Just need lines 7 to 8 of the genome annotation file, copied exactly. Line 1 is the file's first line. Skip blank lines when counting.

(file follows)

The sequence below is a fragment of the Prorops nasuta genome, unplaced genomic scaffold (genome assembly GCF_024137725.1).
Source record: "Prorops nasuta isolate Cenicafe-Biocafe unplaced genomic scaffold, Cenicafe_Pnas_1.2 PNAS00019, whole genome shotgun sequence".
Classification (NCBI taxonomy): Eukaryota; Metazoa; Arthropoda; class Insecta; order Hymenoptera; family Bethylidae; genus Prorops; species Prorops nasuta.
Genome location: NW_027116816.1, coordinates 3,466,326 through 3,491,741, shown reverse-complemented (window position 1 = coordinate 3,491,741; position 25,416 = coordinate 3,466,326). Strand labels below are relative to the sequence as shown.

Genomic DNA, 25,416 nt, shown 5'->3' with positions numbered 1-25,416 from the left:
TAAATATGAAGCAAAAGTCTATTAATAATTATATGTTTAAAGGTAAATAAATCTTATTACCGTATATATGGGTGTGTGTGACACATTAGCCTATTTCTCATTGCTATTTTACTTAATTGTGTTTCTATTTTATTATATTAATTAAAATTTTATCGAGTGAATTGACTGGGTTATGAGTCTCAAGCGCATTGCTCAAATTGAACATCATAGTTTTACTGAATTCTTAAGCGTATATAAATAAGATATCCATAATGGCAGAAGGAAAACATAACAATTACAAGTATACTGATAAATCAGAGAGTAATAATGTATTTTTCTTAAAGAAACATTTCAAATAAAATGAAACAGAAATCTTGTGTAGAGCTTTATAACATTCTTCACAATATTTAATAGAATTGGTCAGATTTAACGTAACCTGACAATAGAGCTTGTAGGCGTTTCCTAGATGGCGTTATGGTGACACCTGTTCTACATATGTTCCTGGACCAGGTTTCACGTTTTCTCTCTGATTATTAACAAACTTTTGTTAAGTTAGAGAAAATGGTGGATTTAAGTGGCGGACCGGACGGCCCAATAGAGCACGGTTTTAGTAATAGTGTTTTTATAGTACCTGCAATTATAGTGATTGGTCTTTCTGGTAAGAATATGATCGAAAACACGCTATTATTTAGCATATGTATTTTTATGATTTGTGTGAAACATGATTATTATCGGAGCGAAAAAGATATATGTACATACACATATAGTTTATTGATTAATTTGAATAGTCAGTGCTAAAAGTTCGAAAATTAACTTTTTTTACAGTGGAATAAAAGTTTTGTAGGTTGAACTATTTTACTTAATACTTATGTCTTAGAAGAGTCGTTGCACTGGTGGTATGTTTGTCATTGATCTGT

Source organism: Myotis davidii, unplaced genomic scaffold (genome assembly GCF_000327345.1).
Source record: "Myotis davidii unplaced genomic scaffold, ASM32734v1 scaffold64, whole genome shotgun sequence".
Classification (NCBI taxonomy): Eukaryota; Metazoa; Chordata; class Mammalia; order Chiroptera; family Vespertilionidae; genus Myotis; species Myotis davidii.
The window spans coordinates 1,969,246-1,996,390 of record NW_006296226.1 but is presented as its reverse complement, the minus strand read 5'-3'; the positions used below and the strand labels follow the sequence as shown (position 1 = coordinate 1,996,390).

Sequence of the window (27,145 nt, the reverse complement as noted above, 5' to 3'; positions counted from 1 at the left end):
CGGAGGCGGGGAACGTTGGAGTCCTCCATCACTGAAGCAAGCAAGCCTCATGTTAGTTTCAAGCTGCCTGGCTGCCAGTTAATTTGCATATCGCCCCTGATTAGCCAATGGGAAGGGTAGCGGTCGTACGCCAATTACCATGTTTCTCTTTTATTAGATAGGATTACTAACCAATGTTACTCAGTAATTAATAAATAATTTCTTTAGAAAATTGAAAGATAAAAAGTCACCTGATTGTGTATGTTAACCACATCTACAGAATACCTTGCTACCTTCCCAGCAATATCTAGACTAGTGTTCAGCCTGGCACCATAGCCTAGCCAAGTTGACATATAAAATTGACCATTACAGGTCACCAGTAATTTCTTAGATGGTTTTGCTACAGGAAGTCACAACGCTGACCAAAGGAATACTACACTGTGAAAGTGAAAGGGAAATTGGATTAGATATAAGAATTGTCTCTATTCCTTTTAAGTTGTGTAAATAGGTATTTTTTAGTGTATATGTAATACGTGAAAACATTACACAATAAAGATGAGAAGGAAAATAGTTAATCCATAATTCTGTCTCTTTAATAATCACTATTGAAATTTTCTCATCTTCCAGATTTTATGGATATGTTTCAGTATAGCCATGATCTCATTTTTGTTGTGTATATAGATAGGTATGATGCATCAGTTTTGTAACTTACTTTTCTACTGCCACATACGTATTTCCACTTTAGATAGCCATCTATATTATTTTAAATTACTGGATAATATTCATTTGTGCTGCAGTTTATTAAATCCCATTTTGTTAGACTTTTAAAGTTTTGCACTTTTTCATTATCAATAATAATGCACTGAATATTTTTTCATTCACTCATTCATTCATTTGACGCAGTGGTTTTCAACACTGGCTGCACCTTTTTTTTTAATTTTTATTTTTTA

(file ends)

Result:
Source organism: Myotis davidii, unplaced genomic scaffold (genome assembly GCF_000327345.1).
Source record: "Myotis davidii unplaced genomic scaffold, ASM32734v1 scaffold64, whole genome shotgun sequence".